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Chapter 5

Chapter 5.  The Quixotic Strategy

"I will make you fishers of men."   Matthew 4:19

    Effective pastoral leadership for change in the hearts and deeds of parishioners has in these latter days concentrated on one age-old and worthy strategy: prophetic utterance. Sometimes this direct, frontal attack has been accompanied by dramatic displays.  From Isaiah's public nakedness for the sake of God's Word there runs a straight line to freedom marches and lettuce boycotts.1  Jesus surely pulled no punches when sparring with the Pharisees.  Matthew 23 equals any righteous indignation voiced by William Stringfellow2 at the ecclesiastical establishment.  Luther's charges against the medieval Catholic Church were untroubled with subtlety in their scatological bluntness.  Chrysostom3 employed his golden tongue to chastise the bejeweled aristocrats who flocked to the cathedral at Antioch.  The priest declared the wrath of God upon their fondness for fine silks and precious metals; and those at whom he aimed heaven's thunderbolts loved and respected him for it.  He did not fare so well, however, when he was promoted to Constantinople and continued his prophetic diatribes.  Dean Sayre of the National Cathedral in Washington, D. C., to choose a more recent example, has from time to time achieved headlines with prophetic directness, always with an appealing literateness.

    This venerable tradition of "telling it like it is" for God's sake can be immensely effective if the would-be prophet also possesses a giant share of charm.  But in the mouths of most journeyman preachers it is one of the best methods known for closing churches.4  "One man on God's side," we may repeat to ourselves to bolster flagging zeal, "is a majority."  For one person does not constitute a congregation, according to Jesus in Matthew 18:20.  Armed with righteousness - that is, the right conviction - preacher pastors have felt obliged to sally forth on Sunday mornings with the sword of the Word to slay that fire-breathing dragon, the Middle American.  Then, with the incredulousness of Little Orphan Annie, they have wondered why the dragon continues to burn us with his anger, instead of turning into the dutiful sheep.  I know whereof I write, and can show you hairless scars earned in the cause of racial justice and open housing.  But rarely have I changed any minds our hearts with my prophecy.

    With a little thought this failure is understandable.  To begin with, the lay person perceives the pulpit and its inhabitant with respect, but no dutiful obedience.5  If the preacher's brand of truth diverges drastically from his, he will take it under advisement.  In this respect he is following the rule of John Calvin, that the sermon hearer should measure the Word from the pulpit against his own understanding of the Word.  (Calvin, ironically, stumbled in Geneva on this very principle, unable as he was to convince the elders of the rightness of his convictions).  When the preacher imitates Johnny One Note and plays the same tune over and over again - as was the temptation during the war in Vietnam - the average worshiper will do what he does whenever the TV presents the same advertisement for the sixth time: walk out or switch channels/churches.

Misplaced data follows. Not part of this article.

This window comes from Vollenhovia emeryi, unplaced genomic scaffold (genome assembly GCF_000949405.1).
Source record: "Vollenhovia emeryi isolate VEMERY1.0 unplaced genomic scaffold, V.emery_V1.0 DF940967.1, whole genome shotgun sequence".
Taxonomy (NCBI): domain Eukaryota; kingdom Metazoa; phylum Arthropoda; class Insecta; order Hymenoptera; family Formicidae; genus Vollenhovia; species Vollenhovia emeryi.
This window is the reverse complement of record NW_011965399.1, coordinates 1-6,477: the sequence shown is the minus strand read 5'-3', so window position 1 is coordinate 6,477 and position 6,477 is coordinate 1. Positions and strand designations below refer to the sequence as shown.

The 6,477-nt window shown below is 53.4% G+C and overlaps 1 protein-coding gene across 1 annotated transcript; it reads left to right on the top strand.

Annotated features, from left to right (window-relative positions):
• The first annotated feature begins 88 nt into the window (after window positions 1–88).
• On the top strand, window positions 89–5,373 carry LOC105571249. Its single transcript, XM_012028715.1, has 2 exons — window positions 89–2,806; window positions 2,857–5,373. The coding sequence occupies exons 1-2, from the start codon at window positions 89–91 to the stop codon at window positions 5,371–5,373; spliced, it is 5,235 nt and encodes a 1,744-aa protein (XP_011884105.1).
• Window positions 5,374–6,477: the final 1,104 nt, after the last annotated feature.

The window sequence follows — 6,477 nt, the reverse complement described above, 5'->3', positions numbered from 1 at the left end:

The Golden Rule, if not politeness, would seem to dictate another strategy, other than repeated frontal attacks.  I mean, anyone who meets me head on on a controversial issue will never in the heat of argument hear me admit the error of my ways or the illogic of my argument.  Repetition only serves to entrench my contrariness; never does it persuade me.  This quirk of my temperament, I discover, is shared by a majority of the population, and nearly every member of the congregation.  Therefore, doing to others what you want them to do to you would seem to require of the preacher-pastor a strategy more subtle than confrontation.  Besides, it rarely works; and, in fact, achieves the opposite of its intention, winning enemies instead of recruits.6

    There is a more excellent way of converting recalcitrant disciples to a vision of true brotherhood, justice, and generosity.  Any pastor desiring to be effective will work on perfecting it in his ministry of souls.  The most famous practitioner of this better strategy, a man who so refined it it now bears his name, is Don Quixote, Cervantes' knight chivalrous in an age of cynicism.7  By the purity of his own vision he turns a swayback nag into a mighty stallion, a spineless companion into a hero, knaves into Galahads, and a bawdy harlot into a Madonna. He refuses to see things as they are, beholding them instead as they could be and as they should be by God; and by the force of his expectation the hard facts of  human sin and evil change, from ugliness to beauty, from lies to truth, from hate to kindness, from greed to generosity.  It is self-fulfilling prophecy of the most wonderful kind. Karl Barth is reputed to have advised pastors to take people more seriously than they take themselves.  In the quixotic mold the shepherd of souls would believe better of them than they do of themselves... and hold them to that vision.